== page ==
Lula’s revamped initiative is lucrative for families to comply with, as it will increase government subsidies from the 600 reals per month paid under Bolsonaro’s administration by adding an additional 150 reals per month for each child aged under 6.
The program is also highly prolific. According to data from the Inter-American Development Bank, in 2015, Bolsa Familia provided income to almost 14 million Brazilians, amounting to 25 percent of the entire population.
The news caused alarm among some English social and web media users, such as website Activist Post, who equated the welfare program’s COVID vaccine requirement to a universal basic income system gated by a Chinese Communist Party-style social credit system.
And yet, gating social benefits to vaccine passports is not news.
Since the COVID vaccines were released, in the English-speaking developed world, acceptance of the injections has been linked to necessities far wider than social welfare.
In September of 2021, Canada’s University of Alberta told a 56-year-old woman who sat on a lung transplant waitlist for two years that if she didn’t accept the vaccine she would be removed from the list and be left to her disease’s natural course of progress.
In October of 2021, Hessen, a state in Germany, began to allow grocery stores to bar those who could not or would not show their COVID vaccine passport from entry.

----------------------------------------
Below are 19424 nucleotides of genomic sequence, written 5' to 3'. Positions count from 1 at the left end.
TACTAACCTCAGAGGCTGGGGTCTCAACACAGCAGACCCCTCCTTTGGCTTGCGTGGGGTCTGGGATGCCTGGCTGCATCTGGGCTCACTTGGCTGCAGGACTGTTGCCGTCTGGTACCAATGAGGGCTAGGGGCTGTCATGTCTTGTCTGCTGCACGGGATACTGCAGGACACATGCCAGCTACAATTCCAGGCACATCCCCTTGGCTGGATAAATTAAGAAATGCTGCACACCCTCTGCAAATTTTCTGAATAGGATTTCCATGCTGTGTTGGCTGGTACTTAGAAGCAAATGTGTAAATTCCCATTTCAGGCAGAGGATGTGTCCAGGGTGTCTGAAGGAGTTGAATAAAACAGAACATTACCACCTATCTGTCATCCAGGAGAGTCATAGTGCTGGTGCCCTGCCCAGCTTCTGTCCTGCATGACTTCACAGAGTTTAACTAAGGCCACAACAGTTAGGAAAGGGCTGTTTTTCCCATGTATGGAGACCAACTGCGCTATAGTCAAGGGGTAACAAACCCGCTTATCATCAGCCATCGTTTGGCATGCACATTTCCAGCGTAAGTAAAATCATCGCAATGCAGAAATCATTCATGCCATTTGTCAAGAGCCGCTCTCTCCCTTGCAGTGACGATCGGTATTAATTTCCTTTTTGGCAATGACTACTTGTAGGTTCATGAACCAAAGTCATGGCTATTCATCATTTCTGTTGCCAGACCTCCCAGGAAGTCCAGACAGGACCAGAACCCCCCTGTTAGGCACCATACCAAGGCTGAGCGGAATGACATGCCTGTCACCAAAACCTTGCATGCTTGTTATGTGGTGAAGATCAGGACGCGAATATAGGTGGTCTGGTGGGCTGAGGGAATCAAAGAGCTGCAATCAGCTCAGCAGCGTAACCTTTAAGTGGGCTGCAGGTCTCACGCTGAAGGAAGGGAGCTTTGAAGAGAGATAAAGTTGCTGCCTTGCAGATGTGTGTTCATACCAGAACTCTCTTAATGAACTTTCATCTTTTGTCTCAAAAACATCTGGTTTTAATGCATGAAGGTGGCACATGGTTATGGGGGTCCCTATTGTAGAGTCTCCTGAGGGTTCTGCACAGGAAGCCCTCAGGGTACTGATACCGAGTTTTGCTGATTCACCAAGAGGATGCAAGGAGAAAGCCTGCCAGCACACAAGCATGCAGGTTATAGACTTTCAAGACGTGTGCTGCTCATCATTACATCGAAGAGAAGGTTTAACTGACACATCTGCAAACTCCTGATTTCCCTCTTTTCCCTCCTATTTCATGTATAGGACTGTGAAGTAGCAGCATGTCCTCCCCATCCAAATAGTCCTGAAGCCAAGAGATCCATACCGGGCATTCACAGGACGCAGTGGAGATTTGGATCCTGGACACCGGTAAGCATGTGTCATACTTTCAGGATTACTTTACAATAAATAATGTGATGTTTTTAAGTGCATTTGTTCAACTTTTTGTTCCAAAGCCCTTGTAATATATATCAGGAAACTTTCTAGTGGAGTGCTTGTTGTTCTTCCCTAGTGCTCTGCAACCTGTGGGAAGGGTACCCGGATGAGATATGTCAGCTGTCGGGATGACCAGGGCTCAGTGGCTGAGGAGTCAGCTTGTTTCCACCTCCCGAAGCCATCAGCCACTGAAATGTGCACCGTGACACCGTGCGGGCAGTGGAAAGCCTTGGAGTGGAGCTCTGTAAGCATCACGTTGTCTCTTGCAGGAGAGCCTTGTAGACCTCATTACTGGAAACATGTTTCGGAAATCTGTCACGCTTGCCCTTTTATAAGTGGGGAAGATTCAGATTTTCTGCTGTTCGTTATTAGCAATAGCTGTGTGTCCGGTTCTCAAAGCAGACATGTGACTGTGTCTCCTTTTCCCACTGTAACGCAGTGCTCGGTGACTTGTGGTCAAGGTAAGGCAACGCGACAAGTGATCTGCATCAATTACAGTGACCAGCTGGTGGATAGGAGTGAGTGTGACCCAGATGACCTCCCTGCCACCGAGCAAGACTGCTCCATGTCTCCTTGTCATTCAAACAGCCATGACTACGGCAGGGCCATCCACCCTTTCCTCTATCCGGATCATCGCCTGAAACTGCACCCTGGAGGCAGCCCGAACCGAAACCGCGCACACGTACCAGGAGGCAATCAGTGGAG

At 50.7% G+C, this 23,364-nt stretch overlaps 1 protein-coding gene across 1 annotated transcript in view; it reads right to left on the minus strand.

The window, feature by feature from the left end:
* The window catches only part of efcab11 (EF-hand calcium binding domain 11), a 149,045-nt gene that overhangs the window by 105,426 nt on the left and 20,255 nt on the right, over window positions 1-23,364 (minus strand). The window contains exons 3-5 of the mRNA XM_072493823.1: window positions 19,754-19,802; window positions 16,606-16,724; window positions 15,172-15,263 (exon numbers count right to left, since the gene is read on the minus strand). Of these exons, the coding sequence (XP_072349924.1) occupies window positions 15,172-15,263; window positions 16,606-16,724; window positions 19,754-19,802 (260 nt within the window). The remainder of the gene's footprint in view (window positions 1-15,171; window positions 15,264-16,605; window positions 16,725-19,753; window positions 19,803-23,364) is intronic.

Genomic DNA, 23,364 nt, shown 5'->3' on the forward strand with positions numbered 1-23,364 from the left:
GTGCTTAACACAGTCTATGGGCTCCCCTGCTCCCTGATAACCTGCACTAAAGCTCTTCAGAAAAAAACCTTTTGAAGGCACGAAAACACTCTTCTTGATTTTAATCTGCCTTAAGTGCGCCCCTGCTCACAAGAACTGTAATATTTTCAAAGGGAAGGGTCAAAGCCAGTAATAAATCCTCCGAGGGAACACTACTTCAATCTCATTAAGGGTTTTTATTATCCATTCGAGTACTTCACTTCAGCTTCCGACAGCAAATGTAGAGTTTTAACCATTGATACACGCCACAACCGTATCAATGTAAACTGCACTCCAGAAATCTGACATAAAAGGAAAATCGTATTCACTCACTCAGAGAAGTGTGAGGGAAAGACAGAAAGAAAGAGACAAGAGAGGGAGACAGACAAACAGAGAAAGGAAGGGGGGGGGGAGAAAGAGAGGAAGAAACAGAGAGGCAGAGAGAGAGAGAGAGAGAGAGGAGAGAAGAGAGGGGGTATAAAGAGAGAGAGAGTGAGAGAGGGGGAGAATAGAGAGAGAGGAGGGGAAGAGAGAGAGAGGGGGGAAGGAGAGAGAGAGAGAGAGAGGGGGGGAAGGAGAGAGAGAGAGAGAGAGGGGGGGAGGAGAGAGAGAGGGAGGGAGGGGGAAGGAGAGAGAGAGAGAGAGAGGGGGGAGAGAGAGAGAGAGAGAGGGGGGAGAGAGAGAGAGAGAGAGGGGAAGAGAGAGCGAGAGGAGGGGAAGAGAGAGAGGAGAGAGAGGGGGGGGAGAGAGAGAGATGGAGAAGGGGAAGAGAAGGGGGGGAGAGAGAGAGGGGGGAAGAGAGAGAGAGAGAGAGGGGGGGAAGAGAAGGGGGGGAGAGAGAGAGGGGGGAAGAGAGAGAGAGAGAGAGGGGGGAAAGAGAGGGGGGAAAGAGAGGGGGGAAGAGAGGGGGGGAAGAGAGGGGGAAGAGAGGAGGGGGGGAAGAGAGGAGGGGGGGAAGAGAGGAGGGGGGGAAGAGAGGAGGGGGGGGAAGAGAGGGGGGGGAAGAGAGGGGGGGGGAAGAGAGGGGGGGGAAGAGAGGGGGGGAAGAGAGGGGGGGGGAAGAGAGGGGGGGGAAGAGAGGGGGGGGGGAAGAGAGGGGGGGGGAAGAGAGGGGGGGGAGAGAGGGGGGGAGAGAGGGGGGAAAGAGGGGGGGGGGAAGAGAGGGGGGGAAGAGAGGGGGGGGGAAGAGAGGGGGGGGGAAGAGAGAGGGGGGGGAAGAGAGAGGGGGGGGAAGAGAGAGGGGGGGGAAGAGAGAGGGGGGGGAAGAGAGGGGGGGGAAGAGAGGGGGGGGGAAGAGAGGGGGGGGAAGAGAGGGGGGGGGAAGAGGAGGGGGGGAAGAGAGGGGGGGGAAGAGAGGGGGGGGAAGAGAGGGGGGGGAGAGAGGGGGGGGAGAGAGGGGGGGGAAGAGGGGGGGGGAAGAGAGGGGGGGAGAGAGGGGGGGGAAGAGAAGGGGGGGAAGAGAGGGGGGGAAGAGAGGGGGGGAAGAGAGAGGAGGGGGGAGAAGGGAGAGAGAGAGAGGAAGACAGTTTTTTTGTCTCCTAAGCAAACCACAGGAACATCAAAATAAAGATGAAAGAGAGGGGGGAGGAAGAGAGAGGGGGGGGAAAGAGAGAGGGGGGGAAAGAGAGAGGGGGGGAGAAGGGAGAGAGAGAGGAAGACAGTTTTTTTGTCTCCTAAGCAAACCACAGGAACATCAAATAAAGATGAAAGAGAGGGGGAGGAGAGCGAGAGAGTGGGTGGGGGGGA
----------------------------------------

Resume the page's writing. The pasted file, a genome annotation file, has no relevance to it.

At the end of 2021, Italy went so far in emulating the CCP’s social credit system that vaccine passports became a requirement for private sector workers to continue to be employed.
A similar edict was deployed in New York City.
In 2019, Wired wrote an article on the Chinese government’s social credit system, which explained, “China’s social credit system has been compared to Black Mirror, Big Brother and every other dystopian future sci-fi writers can think up.”
“The reality is more complicated — and in some ways, worse,” they stated.
The outlet elaborated that while westerners at the time were mostly familiar with basic credit checks for auto loans, mortgages, and credit cards, “China’s social credit system expands that idea to all aspects of life, judging citizens’ behaviour and trustworthiness.”
“Caught jaywalking, don’t pay a court bill, play your music too loud on the train — you could lose certain rights, such as booking a flight or train ticket,” the authors continued.
In Ukraine, shortly after the war with Russia began at the beginning of 2022, the Zelensky administration began to roll out a hybrid social credit and digital currency system called Diia.
Diia was similar in nature to both the CCP’s and Brazil’s system in that it offered voluntary takers of the COVID injections 1,000 hryvnia ($34 USD) for the main course and 500 hryvnia for booster acceptance.
However, funding was neither paid in cash nor in the form of a government stimulus check, but as a points-style voucher that existed only in the Diia app.
Diia featured another important characteristic in that its funds could not be spent freely in society. In certain cases, the digital hryvnia could only be converted into items such as books printed at state-approved publishers.